Posted by: rcottrill | July 24, 2015

I With Thee Would Begin

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Words: Karolina Wilhelmina Sandell-Berg, aka Lina Sandell (b. Oct. 3, 1832; d. July 27, 1903); English translation by A. Samuel Wallgren (b. June 27, 1885; d. Aug. 6, 1940)
Music: Wilhelm Theodor Söderberg (b. Oct. 6, 1845; d. Nov. 1, 1922)

Wordwise Hymns
The Cyber Hymnal

Note: The author was the daughter of a Lutheran pastor in Sweden. Not physically strong as a child, she often stayed inside in her father’s study, while friends were out playing. Her poetic gift appeared early. Lina published her first book of poems when she was only fifteen.

In 1867, she married Stockholm merchant C. O. Berg, and used a hyphenated last name afterwards. Known to some as the Fanny Crosby of Sweden, she wrote over six hundred hymns–some created while she was still in her teens. A number of these have been translated into English, including her song about how to begin the day. The hymn was published in 1884.

As to where one should begin, we have the comic wisdom in Lewis Carroll’s Alice in Wonderland: “Begin at the beginning,” the king said, very gravely, “and go on till you come to the end: then stop.” (Any preacher who tends to ramble on and on should consider that advice!)

As to the importance of beginning a task, we learn that from Mary Poppins, who said, “Well begun is half done”–though the saying didn’t originate with her. Aristotle said it, about three centuries before the time of Christ. Even earlier, Pythagoras expressed it this way: “The beginning is half of the whole.” In other words, to make a good start is to be well on the way to achieving the end result.

When we turn to the word of God, we find a great deal said about beginnings. Some form of the word is used 133 times, Old Testament and New, from the first verse of the Bible, to near the end of the last chapter of Revelation, where the Lord Jesus says, “I am the Alpha and the Omega, the Beginning and the End, the First and the Last” (Rev. 22:13)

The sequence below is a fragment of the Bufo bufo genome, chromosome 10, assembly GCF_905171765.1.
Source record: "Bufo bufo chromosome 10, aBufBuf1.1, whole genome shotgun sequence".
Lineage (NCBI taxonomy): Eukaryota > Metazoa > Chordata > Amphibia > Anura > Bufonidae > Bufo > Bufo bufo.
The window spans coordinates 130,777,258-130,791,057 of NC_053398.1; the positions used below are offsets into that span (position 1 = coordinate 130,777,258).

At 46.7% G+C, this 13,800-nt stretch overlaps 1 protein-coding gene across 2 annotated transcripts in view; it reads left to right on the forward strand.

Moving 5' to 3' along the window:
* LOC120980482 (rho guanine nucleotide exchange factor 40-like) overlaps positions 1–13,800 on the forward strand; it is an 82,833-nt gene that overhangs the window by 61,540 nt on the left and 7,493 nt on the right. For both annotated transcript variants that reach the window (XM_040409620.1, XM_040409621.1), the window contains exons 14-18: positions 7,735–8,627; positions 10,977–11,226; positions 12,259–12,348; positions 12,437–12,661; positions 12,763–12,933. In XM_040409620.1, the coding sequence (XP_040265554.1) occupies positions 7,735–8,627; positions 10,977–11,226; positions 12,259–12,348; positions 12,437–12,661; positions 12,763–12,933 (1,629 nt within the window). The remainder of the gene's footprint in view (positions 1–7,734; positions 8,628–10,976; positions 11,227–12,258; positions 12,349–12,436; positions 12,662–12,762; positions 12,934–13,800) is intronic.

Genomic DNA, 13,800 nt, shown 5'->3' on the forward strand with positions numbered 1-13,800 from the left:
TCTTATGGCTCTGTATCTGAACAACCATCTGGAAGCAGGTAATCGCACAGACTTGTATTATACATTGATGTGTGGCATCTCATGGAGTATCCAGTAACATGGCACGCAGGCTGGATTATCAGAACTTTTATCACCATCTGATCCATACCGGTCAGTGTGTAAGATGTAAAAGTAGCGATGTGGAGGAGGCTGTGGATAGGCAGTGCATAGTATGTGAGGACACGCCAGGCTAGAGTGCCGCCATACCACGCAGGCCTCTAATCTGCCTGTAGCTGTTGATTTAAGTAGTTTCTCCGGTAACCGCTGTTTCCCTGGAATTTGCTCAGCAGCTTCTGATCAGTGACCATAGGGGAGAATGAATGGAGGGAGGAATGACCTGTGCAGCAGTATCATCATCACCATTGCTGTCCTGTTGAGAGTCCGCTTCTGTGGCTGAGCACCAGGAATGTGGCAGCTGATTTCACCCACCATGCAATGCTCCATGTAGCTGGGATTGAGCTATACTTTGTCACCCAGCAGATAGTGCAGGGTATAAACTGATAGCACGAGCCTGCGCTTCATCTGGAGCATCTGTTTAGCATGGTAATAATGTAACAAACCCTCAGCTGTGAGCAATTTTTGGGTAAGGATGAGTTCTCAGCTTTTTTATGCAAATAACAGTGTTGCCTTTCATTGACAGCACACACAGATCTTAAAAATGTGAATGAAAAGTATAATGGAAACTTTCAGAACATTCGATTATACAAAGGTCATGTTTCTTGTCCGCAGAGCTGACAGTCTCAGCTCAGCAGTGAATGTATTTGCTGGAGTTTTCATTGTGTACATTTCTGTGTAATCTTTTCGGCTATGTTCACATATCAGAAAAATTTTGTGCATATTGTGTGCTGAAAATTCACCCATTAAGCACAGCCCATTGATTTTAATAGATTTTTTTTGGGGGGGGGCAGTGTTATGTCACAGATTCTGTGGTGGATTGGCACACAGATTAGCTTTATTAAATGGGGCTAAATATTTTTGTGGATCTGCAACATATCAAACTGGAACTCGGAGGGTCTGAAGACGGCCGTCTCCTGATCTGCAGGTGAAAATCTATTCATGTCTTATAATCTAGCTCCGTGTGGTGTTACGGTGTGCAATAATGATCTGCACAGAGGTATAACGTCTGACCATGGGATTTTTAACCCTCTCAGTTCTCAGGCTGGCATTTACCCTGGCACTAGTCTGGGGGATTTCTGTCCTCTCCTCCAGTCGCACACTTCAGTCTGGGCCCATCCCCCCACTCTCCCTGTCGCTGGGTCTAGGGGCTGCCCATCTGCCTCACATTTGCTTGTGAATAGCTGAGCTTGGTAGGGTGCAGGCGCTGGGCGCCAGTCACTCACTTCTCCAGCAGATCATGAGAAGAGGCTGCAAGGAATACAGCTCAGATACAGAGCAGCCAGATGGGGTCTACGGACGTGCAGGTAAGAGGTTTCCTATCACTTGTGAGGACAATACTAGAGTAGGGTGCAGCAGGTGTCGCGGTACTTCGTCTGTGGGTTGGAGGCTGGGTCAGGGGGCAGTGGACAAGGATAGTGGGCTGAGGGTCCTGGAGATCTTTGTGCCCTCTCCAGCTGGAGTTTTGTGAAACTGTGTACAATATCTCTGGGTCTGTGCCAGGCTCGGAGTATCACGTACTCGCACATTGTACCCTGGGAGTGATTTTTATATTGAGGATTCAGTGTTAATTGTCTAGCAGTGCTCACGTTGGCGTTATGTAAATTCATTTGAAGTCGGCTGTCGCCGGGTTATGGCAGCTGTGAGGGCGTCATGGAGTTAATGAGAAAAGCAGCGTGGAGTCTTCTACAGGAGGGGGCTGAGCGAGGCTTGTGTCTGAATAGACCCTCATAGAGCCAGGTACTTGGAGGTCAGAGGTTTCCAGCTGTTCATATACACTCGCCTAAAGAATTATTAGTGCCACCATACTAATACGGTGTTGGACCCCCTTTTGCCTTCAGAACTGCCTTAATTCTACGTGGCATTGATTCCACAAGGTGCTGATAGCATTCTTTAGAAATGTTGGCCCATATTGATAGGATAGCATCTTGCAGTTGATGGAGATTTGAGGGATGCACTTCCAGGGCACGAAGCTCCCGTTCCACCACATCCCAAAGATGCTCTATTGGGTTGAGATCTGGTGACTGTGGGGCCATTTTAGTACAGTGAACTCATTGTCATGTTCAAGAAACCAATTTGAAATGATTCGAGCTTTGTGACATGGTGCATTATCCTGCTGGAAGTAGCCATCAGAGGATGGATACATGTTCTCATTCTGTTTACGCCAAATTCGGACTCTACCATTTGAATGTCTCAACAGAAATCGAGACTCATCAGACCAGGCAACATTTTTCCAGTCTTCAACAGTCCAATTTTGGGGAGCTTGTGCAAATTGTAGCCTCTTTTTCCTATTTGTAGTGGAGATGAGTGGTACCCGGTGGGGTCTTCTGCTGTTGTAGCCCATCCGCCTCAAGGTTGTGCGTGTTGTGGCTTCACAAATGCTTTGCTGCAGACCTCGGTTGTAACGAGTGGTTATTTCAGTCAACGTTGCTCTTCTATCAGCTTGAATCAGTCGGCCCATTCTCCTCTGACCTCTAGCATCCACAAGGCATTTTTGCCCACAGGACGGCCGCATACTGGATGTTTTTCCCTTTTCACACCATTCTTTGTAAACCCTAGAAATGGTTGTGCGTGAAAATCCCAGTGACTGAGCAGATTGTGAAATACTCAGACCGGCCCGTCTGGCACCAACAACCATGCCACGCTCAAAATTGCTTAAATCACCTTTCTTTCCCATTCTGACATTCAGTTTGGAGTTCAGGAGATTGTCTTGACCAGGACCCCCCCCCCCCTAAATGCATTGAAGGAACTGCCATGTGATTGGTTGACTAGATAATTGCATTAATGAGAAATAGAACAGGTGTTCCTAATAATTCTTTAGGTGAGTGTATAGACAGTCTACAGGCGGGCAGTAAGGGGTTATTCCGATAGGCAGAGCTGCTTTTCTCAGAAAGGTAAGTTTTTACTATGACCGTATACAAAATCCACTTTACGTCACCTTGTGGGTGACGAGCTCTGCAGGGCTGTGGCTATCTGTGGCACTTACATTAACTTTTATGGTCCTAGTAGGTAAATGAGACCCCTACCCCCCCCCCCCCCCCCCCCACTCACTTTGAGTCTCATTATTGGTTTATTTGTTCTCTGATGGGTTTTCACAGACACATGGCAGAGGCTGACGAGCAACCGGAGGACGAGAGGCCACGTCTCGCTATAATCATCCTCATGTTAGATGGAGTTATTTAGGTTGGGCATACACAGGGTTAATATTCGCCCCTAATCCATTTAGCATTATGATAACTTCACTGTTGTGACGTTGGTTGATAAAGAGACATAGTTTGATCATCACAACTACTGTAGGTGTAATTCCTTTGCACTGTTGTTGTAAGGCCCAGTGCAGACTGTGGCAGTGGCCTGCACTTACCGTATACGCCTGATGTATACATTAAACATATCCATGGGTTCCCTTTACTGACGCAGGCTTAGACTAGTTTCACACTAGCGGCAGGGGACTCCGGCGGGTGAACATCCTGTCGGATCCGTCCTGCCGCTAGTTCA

The Bible opens with, “In the beginning God created the heavens and the earth” (Gen. 1:1). In connection with that, John affirms the deity of Christ, whom he calls the Word. “ In the beginning was the Word [i.e. He already existed at the beginning of creation], and the Word was with God, and the Word was God” (Jn. 1:1; cf. vs. 14).

Four times, in the book of Revelation, the Lord Jesus speaks of Himself as “the Alpha and the Omega” (e.g. Rev. 1:8). These are the first and last letters of the Greek alphabet. It is as though the One called “the Word” is declaring that all words–all truth–is wrapped up in Him. So if we are to begin at the beginning we must begin with Him. No wonder Proverbs tells us, “The fear [reverence] of the Lord is the beginning of wisdom, and the knowledge of the Holy One is understanding” (Prov. 9:10).

Christians sometimes refer to having daily devotions, or a daily quiet time. It’s a wonderful way to start the day. To open the Scriptures and read what God has to teach us there, and to spend time in prayer before Him. Some use a devotional book or magazine as a guide. That’s fine. But make sure you keep the focus on the inspired Word of God. Follow a system that you find helpful. The important thing is to get into the Scriptures. To the extent we do that, in thoughtful sincerity, we are beginning the day with Him.

Lina Sandell wrote a hymn about that. It says:

CH-1) I with Thee would begin, O my Saviour so dear,
On the way that I still must pursue;
I with Thee would begin every day granted here,
As my earnest resolve I renew
To be and remain Thine forever.

CH-3) Let Thy Word all divine be my lamp in whose light
I may constantly keep to Thy way;
And each day wouldst Thou cleanse me anew, make me white
In the blood shed for me on that day
The cross Thou didst suffer, Lord Jesus.

As a final thought, the author recognizes that the Lord Jesus was not only the “Alpha,” where to begin each day, but He is also the “Omega,” the wisest way to end it. With that in mind, she writes:

CH-4) I with Thee would begin–yea, and hear one more prayer,
I would close with Thee, too, my brief day,
And when daylight has failed, let me sleep in Thy care,
Until waking Thy child Thou dost say,
“Come, live with Me ever in heaven.”

1) What method of daily devotions have you found particularly effective?

2) Is there someone you could share this method with, encouraging them to do the same?

Wordwise Hymns
The Cyber Hymnal


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